Foreword by Marty
A digital nomad utilises technology to design a lifestyle that allows them to live and work wherever they want - be it from home, the internet cafe, on the beach, and often from the other side of the world. Digital nomads pride themselves in being able to accomplish tasks and goals that used to traditionally take place in a single stationary workplace.
I first stumbled upon Pieter online, funnily enough! I came across his blog and continued to follow it with great intrigue. This was followed by a call with Pieter, and we chatted about the way he lived his life on the road. He travels to work from anywhere, starts up small tech companies and only owns what fits in his backpack.
We’ve kept in touch online, and I recently got down to asking him a bit more about the ‘Digital Nomad’ lifestyle he leads.
When did you decide to throw on your backpack and go ‘nomad‘? Was rejecting the 9-5 working life something you‘ve always dreamed of doing?
From early on in my life, I was never really into the 9 to 5. I was always doing creative stuff. When I was 8 I was playing with our first computer (a 486DX2 with Windows 3.1) and from then on I‘ve been doing graphic design as a teenager and electronic music in my early 20s. I was kicked out of high school because I was so incredibly unmotivated by what was being taught there.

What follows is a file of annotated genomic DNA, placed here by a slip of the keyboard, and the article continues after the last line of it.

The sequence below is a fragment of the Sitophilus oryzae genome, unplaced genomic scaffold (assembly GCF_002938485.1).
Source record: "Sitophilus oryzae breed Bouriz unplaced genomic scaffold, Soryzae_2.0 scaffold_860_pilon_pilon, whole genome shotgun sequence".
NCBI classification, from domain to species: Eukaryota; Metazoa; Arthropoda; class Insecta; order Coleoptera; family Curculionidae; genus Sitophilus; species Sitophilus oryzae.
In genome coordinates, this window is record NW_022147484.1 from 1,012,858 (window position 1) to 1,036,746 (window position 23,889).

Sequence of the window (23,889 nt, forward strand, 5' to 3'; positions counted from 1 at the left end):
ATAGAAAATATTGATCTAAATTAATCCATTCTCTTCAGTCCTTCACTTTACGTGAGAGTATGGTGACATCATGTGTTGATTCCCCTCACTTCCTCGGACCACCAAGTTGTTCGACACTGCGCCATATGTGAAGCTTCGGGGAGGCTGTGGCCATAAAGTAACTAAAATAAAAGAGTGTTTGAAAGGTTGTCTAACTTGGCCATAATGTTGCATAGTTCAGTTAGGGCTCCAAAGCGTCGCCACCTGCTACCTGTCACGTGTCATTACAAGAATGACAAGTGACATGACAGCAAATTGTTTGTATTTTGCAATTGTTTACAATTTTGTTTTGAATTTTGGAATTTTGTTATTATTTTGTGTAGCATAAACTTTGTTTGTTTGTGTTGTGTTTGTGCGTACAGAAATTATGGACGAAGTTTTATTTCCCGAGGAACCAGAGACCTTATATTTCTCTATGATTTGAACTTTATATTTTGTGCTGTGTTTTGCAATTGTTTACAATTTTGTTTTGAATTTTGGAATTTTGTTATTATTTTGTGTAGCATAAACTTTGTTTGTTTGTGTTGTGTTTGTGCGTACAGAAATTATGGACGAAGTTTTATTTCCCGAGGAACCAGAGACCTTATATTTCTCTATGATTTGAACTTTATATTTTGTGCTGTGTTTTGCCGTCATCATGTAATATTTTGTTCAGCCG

I didn‘t want to be a total loser, so I worked really hard to manage to get into university without having the right high school degree. I then studied business in university because I thought people who studied business would start, well, businesses. But then nobody did that and everybody went to wear a suit all day, follow orders and work for Corporate Sell-out 9-to-5 Inc. So I was very shocked by that.
My worst fear had been that I‘d become that. So I knew I had to figure out something that made money so I didn‘t have to get a job after I graduated, I started trying lots of stuff. I tried making tech blogs, and it paid a little bit, but it was not very fun. Since I was making music and it was relatively successful, I started uploading that to YouTube around 2008. It started getting millions of views (one of my first videos is here). Then YouTube started paying me money for that and suddenly I had enough cashflow to not have to get a job.
So I was making 2,000 to 5,000 euros a month from that. But meanwhile life became a little boring. Everyone around me now had 9 to 5 jobs, and so I‘d just sit at home working. I had a relatively succesful business, but this wasn‘t really a life, was it? I had NEVER heard about digital nomads, and I think if I did back then, I thought it‘d be somewhat superficial and pretentious. But I had traveled before. I‘d studied in South Korea in 2009 with two of my Dutch friends and we always said we‘d go back.